It’s Getting Real: My Admission to Candidacy for Holy Orders – 1 – The Significance of Candidacy and Why It is Required On the Journey to The Priesthood
As I announced on Sunday, on this Wednesday, May 25, I will be admitted to Candidacy for Holy Orders. Because not everyone is familiar with what this means in particular I wanted to take this time leading up to talk about the significance of this next step. This first article in the start of a mini article-series to share more information and my own reflections about this upcoming leg of the priestly journey. Today, I will talk about the significance of Candidacy and why it is required on the journey to the priesthood.
It must be stated first that there are several formal steps to the Catholic sacerdotal priesthood, and this is true for both East and West (Roman/Latin). I will be discussing this from a Western point of view. These formal steps begin when a man enters theology after his years of philosophy. This transition is huge because this means he is half way there (and very much hanging on a prayer – sorry!). The process of these formal steps after the reforms of Vatican II have been the following for most years and most dioceses (at least in the U.S.):
Lector, Acolyte, Candidacy, Deacon, Priest
Lector and acolyte are called “ministries“ by the Church with deacon and priest are considered part of the official clerical state (clergy).
The bishops have been recently making revisions to priesthood formation and total formalized program the Program for Priestly Formation (PPF). One of these changes that some bishops including mine have made is placing Candidacy as the first step and having a man be admitted to it right before he officially enters theological studies.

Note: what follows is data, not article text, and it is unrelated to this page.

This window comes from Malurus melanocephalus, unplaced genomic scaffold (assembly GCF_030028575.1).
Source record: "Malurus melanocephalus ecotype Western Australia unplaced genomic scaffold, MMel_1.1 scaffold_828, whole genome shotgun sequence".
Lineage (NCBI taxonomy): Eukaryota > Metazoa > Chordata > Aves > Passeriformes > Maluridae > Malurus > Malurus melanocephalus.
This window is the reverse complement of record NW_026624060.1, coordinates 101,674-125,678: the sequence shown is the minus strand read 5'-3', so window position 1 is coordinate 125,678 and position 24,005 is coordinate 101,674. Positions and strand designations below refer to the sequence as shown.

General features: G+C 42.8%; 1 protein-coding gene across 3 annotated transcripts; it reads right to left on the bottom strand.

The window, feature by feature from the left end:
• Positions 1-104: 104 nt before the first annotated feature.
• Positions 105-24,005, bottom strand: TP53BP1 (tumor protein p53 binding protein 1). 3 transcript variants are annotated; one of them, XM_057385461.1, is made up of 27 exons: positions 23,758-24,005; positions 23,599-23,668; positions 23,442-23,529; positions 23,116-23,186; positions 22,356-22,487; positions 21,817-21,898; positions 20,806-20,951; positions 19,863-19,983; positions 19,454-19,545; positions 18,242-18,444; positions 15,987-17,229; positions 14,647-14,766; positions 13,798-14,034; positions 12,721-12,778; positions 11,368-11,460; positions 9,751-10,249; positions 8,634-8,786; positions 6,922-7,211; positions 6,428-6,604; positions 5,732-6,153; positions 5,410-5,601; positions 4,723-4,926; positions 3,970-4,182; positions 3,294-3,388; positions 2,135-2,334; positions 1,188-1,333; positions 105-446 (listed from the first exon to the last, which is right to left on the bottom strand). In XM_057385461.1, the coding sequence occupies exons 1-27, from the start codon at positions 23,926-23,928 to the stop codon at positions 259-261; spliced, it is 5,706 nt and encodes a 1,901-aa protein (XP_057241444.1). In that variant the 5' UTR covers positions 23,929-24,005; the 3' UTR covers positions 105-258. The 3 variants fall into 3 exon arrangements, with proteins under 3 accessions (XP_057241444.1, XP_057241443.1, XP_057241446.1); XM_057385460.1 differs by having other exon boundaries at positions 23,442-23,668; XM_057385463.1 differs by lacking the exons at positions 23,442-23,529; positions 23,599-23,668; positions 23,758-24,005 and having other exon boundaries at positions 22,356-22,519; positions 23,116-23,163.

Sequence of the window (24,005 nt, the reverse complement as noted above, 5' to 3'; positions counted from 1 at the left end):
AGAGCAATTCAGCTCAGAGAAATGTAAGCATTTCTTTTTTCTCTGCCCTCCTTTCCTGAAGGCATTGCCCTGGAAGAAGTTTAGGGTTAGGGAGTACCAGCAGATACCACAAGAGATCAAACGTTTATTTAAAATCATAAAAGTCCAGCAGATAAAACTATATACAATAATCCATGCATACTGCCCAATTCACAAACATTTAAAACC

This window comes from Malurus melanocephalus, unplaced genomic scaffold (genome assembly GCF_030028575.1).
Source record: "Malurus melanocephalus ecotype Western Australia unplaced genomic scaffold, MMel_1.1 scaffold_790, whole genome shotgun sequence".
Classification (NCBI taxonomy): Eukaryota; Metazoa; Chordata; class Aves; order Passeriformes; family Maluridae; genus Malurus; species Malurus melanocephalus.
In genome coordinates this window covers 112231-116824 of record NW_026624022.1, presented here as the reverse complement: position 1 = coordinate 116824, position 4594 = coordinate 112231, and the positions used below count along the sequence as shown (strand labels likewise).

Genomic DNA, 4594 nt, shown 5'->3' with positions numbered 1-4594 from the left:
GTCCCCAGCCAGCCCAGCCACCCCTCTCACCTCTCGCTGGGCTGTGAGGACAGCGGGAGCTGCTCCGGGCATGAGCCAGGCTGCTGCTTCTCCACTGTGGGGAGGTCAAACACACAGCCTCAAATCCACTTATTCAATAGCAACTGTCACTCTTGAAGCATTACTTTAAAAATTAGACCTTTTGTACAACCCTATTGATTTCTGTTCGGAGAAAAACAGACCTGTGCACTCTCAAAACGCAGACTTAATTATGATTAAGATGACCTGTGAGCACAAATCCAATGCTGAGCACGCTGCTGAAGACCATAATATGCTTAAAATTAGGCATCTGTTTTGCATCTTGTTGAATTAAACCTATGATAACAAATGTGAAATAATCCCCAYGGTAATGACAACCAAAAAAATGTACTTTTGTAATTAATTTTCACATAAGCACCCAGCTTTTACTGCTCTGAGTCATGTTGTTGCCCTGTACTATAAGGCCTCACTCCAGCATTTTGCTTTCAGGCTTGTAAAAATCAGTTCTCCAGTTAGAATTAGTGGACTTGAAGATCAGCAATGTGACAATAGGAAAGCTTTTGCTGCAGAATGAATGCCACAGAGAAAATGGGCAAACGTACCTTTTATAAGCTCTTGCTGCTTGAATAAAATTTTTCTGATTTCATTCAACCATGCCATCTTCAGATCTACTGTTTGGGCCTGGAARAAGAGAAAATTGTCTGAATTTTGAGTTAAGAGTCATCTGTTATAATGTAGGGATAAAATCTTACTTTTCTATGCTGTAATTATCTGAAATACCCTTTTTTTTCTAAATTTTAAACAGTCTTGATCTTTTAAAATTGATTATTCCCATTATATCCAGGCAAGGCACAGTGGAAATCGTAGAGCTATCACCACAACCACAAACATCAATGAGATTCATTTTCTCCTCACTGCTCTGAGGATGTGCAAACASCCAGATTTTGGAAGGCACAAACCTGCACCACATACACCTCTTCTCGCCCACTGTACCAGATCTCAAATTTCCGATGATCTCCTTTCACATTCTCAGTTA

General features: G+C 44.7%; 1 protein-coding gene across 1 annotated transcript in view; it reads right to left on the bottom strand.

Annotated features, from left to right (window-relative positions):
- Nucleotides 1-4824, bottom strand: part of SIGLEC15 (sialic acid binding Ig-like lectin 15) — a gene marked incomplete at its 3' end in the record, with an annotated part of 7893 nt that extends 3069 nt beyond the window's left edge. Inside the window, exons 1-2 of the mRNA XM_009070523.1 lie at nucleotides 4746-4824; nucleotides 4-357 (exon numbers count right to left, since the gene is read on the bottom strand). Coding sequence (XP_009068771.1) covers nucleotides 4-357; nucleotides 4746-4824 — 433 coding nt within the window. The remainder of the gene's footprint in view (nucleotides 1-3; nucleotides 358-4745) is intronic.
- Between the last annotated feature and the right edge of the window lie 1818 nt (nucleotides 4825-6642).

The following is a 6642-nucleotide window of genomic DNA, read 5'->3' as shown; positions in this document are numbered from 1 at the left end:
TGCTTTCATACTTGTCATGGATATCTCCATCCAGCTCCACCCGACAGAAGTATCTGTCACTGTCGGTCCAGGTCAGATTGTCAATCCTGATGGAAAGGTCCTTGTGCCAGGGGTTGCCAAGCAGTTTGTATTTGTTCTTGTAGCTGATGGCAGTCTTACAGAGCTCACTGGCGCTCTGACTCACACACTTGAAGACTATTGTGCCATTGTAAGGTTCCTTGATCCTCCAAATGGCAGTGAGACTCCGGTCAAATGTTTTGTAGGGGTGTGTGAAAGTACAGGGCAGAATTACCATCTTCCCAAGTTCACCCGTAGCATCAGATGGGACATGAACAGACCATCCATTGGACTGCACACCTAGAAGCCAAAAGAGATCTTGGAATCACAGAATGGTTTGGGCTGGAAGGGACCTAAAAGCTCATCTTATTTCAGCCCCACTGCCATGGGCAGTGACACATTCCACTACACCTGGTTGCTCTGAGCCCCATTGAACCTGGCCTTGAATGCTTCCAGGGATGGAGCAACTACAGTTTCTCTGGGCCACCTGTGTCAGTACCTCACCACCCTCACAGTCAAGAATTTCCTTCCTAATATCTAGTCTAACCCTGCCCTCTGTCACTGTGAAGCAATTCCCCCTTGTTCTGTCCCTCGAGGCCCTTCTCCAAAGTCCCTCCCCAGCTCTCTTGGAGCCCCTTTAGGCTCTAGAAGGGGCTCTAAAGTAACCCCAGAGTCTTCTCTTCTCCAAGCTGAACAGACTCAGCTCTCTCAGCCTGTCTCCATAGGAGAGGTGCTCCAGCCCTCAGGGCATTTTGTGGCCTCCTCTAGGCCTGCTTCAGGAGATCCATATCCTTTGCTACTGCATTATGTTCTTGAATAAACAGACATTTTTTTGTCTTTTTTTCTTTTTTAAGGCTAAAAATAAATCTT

Brief Historical Outlook of The Church’s Gradual Approach Priestly Formation and the Ministries of Lector and Acolyte
The heritage of these formal steps is the former “minor orders”-and-subdeaconate-to-priesthood system of the days before the reforms of VII affected this area of the Church’s life (pre-1972). This previous system was:
(Tonsure), Porter, Lector, Acolyte, Subdeacon, Deacon, Priest.
(My goal is not to go into detail about what all these other orders were. So I will provide links below for your information.)
In the old days when a man received tonsure (part of priest’s hair shaven off to mark him as a religious or clergy member for the public/others to see) he officially entered the clerical state as a cleric though he was not a deacon/priest/bishop. The “minor orders” were porter, lector, and acolyte. “subdeacon” was part of the “major orders” along with deacon and priest. A man was free to marry (along with, leaving priestly formation in the West) up till before he was ordained a subdeacon. After he was ordained a subdeacon, he was now officially bound to celibacy and required to recite the Divine Office/Liturgy of the Hours for the Church. This gradually approach, with reforms over time, to the priesthood has been around for centuries. There is evidence that the minor orders have been around at least since the 3rd century. They have existed in both the East and West.